TBY talks to Reem Al Hashimi, Minister of State and Managing Director of the Dubai World Expo 2020 Bid Committee, on the Emirates preparations to bring the exposition to the UAE.
TBY What are the main strengths of Dubai as a possible location for the World Expo 2020?
REEM AL HASHIMI Dubai’s commitment to host the World Expo is really about placing Dubai as a location where culture, ideas, and people from all around the world can come together to share and contribute their thoughts and add meaning and value to the environment and world around them. We believe that Dubai has many factors that make it a particularly good candidate, with the first being its geographic positioning. We have a very good position between East and West and have very strong relations with countries in the south. Historically, both in the last 40 years as the UAE and long before, we have always been a kind of hub. This is a place where people from all over have passed through. Secondly, we feel we have some incredible infrastructure, from our airport to roads to ports to the metro; we have everything necessary to facilitate the flow of millions of people who will have to come through. The third important quality that Dubai has is the fact that it is already a mini expo with more than 200 nationalities living here and showcasing their nationalities, art, and culture. To have 200 different nationalities that live and work here is something very special and shows that we are very open to the world. I think our fourth strength is that this is such a strong place for business. Some of the most important companies from around the world are here; 60% or 70% of the Fortune 500 companies have headquarters in Dubai.
What is the idea behind the “connecting minds, creating the future” theme?
The UAE is a responsible global citizen. We look at the world around us and realize there are challenges out there; we then try to address them. This notion of global citizenship is very important for Dubai and for the UAE in general. We believe that “connecting minds, creating the future” is the right theme as we feel that through doing that we can address global challenges. What we have done is looked at the global challenges in the world today and what they may be in 2020. Some will be energy security, employment generation for the youth, integration, the empowerment of women, climate change, and the efficacy of aid programs. What we see today may be exacerbated by 2020 and we want our theme to address these global challenges and help to provide solutions for them.
What motivated the choice of the large plot by the new Al Maktoum Airport as the proposed location for the event?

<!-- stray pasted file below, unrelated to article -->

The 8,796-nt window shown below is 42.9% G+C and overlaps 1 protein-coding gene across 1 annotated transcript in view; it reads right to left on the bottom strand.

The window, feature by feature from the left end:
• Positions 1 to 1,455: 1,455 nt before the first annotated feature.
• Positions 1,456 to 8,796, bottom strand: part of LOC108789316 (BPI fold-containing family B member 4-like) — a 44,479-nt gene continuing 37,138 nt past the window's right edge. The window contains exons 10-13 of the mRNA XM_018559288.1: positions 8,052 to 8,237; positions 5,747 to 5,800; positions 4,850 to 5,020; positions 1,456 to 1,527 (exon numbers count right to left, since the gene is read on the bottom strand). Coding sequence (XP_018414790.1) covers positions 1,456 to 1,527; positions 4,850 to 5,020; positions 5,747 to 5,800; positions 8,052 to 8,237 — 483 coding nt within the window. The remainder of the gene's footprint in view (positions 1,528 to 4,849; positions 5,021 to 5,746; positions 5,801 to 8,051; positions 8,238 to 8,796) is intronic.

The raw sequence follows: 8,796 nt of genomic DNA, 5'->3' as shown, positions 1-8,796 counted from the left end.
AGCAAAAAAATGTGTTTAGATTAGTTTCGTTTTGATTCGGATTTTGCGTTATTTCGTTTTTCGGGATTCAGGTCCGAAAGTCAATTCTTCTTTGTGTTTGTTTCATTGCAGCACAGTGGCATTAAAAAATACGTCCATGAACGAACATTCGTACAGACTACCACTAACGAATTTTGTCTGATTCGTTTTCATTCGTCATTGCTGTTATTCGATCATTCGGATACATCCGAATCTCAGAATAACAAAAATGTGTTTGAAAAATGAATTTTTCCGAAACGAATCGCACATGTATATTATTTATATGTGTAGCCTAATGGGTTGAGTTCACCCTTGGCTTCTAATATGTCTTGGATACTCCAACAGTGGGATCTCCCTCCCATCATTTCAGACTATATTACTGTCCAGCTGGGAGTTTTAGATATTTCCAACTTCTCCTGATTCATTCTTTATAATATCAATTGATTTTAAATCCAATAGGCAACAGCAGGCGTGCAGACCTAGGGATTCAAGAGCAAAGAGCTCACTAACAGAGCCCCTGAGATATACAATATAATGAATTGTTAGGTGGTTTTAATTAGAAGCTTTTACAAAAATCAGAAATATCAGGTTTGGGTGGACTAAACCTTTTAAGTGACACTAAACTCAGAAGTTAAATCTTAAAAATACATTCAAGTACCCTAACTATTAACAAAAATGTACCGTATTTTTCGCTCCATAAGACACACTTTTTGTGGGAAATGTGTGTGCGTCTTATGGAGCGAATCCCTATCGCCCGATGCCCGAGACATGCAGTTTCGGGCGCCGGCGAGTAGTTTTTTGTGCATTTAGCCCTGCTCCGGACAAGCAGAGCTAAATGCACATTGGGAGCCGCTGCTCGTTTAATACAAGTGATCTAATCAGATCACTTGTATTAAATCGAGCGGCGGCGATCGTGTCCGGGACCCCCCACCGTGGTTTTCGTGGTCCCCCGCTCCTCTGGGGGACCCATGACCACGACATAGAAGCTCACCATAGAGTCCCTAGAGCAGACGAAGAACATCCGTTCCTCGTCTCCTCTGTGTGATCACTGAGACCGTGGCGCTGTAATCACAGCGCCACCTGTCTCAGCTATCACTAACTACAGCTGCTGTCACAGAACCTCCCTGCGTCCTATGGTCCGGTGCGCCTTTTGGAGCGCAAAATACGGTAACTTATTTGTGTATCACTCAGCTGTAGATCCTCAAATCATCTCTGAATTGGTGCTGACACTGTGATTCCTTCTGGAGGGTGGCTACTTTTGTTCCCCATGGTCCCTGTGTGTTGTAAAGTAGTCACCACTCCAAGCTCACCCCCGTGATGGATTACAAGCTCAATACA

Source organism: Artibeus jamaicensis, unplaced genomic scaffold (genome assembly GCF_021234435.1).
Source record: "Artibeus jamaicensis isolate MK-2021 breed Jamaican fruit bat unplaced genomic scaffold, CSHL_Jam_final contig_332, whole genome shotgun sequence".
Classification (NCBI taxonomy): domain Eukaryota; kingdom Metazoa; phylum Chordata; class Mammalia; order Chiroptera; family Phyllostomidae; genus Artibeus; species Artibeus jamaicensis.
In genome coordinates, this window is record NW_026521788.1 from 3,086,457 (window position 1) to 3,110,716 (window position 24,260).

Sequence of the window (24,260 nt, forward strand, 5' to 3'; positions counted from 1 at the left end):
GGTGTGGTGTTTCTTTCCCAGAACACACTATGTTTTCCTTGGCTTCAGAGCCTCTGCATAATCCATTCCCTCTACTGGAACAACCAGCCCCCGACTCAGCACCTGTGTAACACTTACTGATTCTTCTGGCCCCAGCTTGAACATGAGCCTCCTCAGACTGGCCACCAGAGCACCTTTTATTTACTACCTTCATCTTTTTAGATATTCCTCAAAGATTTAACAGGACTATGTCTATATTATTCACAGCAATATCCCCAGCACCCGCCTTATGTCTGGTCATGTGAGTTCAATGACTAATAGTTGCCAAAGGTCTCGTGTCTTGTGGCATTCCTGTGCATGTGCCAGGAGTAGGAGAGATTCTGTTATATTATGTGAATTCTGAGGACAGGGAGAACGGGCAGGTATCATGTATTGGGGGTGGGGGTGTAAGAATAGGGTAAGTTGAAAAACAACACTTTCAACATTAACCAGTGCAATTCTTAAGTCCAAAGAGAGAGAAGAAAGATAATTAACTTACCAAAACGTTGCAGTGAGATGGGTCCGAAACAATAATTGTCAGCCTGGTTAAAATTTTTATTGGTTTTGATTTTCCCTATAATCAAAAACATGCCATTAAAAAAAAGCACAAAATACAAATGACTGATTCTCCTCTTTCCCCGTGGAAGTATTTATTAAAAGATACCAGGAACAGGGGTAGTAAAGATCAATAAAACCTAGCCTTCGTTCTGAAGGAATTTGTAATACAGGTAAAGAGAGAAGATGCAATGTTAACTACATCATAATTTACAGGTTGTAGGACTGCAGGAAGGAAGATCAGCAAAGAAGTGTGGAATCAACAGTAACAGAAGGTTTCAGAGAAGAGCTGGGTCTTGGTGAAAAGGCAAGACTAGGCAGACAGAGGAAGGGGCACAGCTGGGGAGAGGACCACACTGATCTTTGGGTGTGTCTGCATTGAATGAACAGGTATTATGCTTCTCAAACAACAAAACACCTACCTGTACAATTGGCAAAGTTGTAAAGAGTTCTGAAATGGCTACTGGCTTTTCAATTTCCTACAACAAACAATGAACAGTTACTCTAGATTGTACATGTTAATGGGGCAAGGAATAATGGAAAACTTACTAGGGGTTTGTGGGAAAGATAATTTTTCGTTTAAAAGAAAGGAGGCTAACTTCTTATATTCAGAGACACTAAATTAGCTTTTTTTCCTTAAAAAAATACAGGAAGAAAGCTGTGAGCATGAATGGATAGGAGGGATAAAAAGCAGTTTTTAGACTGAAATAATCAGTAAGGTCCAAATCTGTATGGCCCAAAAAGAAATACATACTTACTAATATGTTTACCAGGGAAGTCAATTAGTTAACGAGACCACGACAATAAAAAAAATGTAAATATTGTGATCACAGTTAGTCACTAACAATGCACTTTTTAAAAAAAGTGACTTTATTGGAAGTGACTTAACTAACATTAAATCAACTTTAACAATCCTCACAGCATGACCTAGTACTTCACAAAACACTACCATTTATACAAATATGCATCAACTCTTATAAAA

Expo 2020 is really a national project that involves the support of all of the Emirates and, obviously the Prime Minister. We felt that having a site that is located half an hour from Abu Dhabi’s airport and 40 minutes from Dubai’s airport will allow us to capitalize on the strengths of both cities. It is also connected to the Al Maktoum International Airport through a seamless corridor and to Dubai’s ports. We see this connection with the new ports and airports as one large web of connectivity. The 400-hectare site will be best leveraged because it is connected to such important logistics and transportation nodes.
How important is Dubai’s role in terms of the development of the new Silk Route?
Our role as a hub has dated back to the early 19th and 20th century. We have evidence of people who have come through Dubai to East Africa and Europe to Asia and East Asia. This is something that is very integral to us as a fact of history. With Dubai, we have that historical merit, and the city is built upon it. Dubai is also very keen to become more modern and efficient, embracing new technology and new ways of doing things. We see ourselves as very much a part of the new Silk Route. There are more than 200,000 Chinese people who live in the UAE. We have over 4,000 Chinese companies based out of the Emirates. Every single day, you will see travellers here making that East to West journey and now, more and more, we see the South to North connections as well. In my daily interaction with colleagues in Africa and sub-Saharan Africa, I see that movement continuously. It is all happening in Dubai, primarily.
This interview was published in 'The Business Year: Dubai 2012'. To subscribe please e-mail us at email@example.com
© The Business Year - September 2012